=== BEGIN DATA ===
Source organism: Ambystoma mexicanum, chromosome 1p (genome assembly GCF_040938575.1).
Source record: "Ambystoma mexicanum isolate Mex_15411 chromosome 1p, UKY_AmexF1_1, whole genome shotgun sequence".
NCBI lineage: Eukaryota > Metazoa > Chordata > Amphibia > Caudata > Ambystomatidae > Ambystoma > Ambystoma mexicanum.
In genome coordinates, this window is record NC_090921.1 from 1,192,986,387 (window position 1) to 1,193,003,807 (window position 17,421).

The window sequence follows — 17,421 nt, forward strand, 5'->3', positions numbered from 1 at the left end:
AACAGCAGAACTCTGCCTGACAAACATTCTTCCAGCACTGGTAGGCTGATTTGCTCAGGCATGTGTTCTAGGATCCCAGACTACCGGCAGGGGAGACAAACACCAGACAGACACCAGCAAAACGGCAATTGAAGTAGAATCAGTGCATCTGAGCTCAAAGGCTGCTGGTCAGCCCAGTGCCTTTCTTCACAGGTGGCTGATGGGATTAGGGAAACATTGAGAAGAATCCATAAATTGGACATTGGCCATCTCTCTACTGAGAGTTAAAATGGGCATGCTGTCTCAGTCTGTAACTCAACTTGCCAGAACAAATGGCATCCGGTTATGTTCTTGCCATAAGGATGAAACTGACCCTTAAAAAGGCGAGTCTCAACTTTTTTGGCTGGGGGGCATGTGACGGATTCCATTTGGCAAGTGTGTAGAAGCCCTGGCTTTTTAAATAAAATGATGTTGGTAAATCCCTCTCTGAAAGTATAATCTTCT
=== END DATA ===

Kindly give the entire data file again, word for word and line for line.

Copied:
Source organism: Ambystoma mexicanum, chromosome 1p (genome assembly GCF_040938575.1).
Source record: "Ambystoma mexicanum isolate Mex_15411 chromosome 1p, UKY_AmexF1_1, whole genome shotgun sequence".
NCBI lineage: Eukaryota > Metazoa > Chordata > Amphibia > Caudata > Ambystomatidae > Ambystoma > Ambystoma mexicanum.
In genome coordinates, this window is record NC_090921.1 from 1,192,986,387 (window position 1) to 1,193,003,807 (window position 17,421).

The window sequence follows — 17,421 nt, forward strand, 5'->3', positions numbered from 1 at the left end:
AACAGCAGAACTCTGCCTGACAAACATTCTTCCAGCACTGGTAGGCTGATTTGCTCAGGCATGTGTTCTAGGATCCCAGACTACCGGCAGGGGAGACAAACACCAGACAGACACCAGCAAAACGGCAATTGAAGTAGAATCAGTGCATCTGAGCTCAAAGGCTGCTGGTCAGCCCAGTGCCTTTCTTCACAGGTGGCTGATGGGATTAGGGAAACATTGAGAAGAATCCATAAATTGGACATTGGCCATCTCTCTACTGAGAGTTAAAATGGGCATGCTGTCTCAGTCTGTAACTCAACTTGCCAGAACAAATGGCATCCGGTTATGTTCTTGCCATAAGGATGAAACTGACCCTTAAAAAGGCGAGTCTCAACTTTTTTGGCTGGGGGGCATGTGACGGATTCCATTTGGCAAGTGTGTAGAAGCCCTGGCTTTTTAAATAAAATGATGTTGGTAAATCCCTCTCTGAAAGTATAATCTTCT